In this alternative embodiment, a separate pass through the tree to mark dirty nodes is not performed. Instead, the method of drawing or redrawing may be similar to the method of FIG. 3, except that nodes already have bounding boxes, and so any nodes whose boxes do not intersect the dirty area may be ignored. The dirty area may be readily determined by the application when it receives the document modification.

The program environment in which a present embodiment of the invention is executed illustratively incorporates a general-purpose computer or a special purpose device such as a hand-held computer. Details of such devices (e.g., processor, memory, data storage, display) may be omitted for the sake of clarity.

It should also be understood that the techniques of the present invention may be implemented using a variety of technologies. For example, the methods described herein may be implemented in software executing on a computer system, or implemented in hardware utilizing either a combination of microprocessors or other specially designed application specific integrated circuits, programmable logic devices, or various combinations thereof. In particular, the methods described herein may be implemented by a series of computer-executable instructions residing on a suitable computer-readable medium. Suitable computer-readable media may include volatile (e.g., RAM) and/or non-volatile (e.g., ROM, disk) memory, carrier waves and transmission media (e.g., copper wire, coaxial cable, fiber optic media). Exemplary carrier waves may take the form of electrical, electromagnetic or optical signals conveying digital data streams along a local network, a publicly accessible network such as the Internet or some other communication link.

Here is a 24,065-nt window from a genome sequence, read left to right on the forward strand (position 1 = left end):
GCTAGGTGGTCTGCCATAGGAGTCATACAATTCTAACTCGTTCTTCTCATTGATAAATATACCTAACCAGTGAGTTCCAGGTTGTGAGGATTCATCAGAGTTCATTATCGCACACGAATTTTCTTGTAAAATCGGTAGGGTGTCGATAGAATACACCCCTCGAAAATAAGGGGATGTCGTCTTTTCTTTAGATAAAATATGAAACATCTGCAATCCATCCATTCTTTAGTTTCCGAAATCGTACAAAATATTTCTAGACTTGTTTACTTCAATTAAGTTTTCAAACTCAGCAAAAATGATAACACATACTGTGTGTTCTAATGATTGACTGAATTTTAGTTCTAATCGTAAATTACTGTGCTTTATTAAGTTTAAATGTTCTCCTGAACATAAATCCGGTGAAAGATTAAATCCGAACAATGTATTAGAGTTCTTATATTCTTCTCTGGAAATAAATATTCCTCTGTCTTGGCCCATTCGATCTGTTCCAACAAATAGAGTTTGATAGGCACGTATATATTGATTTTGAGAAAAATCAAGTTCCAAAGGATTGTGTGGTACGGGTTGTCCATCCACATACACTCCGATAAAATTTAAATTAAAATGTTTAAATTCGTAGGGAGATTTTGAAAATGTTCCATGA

The foregoing embodiments of the invention have been presented for purposes of illustration and description only. They are not intended to be exhaustive or to limit the invention to the forms disclosed. Accordingly, the scope of the invention is defined by the appended claims, not the preceding disclosure.